International Year of Plant Health 2020

The United Nations General Assembly has declared 2020 as the International Year of Plant Health (IYPH). The UN describes IYPH as “a once in a lifetime opportunity to raise global awareness on how protecting plant health can help end hunger, reduce poverty, protect the environment, and boost economic development.”

One of the UN’s key messages for IYPH is “invest in plant health capacity development, research and outreach”.

This is where UK Research and Innovation comes in. UKRI are working to ensure the best possible environment for plant health research and innovation to flourish.

We are a key player in tackling plant health challenges because we are working to find solutions to plant health issues to increase yields, reduce environmental impact and prevent outbreaks, as well as solving public health issues.

We have access to knowledge and stories that are key to the success of IYPH because the UK plant health research and innovation community has achieved amazing things so far for the UK and the world.

On this page, you will find examples of how UK Research and Innovation contributes to plant health.

To learn about how you can get involved visit the International Year of Plant Health website.

International Year of Plant Health 2020, the year in review

Storytelling at the heart of UKRI campaign, 12 plants celebrated in exclusive artwork and funding for plant health projects announced.

Looking back at our International Year of Plant Health Campaign

2020 has provided many challenges and trials, but despite the pandemic, UKRI still played its part in this years’ International Year of Plant of Health.

Three ways that plant health researchers are boosting food production

What are our plant health researchers doing to help tackle food loss? We take a look at three areas where real impact is happening.

Four ways tech is helping plant health

New technologies can help farmers reduce or eliminate the volume of traditional plant protection products – here are four groundbreaking examples.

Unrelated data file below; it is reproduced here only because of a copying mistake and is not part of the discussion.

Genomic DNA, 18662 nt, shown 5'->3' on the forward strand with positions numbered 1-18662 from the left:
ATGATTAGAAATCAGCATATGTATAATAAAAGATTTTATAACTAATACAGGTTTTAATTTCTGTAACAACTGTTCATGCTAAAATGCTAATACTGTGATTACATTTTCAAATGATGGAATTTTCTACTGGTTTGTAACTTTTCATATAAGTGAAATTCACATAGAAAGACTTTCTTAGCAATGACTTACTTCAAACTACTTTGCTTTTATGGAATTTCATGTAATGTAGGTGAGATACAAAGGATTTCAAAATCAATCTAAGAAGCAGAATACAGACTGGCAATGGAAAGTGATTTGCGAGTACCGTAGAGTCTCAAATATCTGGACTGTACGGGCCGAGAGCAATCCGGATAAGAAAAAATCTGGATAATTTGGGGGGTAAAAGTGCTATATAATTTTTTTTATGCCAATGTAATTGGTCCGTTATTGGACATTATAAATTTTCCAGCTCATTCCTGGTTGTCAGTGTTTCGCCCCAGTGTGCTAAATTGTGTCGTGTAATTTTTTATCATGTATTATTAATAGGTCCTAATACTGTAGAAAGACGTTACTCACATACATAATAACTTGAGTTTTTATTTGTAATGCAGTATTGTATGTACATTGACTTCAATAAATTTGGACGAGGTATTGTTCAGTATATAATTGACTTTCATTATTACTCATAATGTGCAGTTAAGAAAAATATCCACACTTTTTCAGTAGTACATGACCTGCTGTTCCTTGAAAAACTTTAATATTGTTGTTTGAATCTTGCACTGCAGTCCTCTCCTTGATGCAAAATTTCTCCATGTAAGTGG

How plants promote better mental health and wellbeing

Research has shown that spending more time in nature has a beneficial impact on our mental health.

Reducing climate change impact with plant science

The world’s plants may be able to offer solutions to not only the problems caused by climate change, but also to climate change itself.

Plant power – building resources in developing countries

Enabling developing countries to do their own research with local impact is vital in the sustainable support of global plant health.

How better plant health can protect global food production

We look at the threats to three main crop groups – and see what the science experts are doing to save them.

Bacterial diseases threatening food production and tree health

Bacterial diseases are a major threat to our food supply. In the UK, such diseases are endangering the security of essential food crops such as potatoes, carrots and soft fruits.

Birdsong and big apples: what tree health means for you

Imagine a world without trees: no boughs to provide shade, no autumn leaves with their bursts of colours, no way to break up the concrete of cityscapes. The world would certainly look less attractive.

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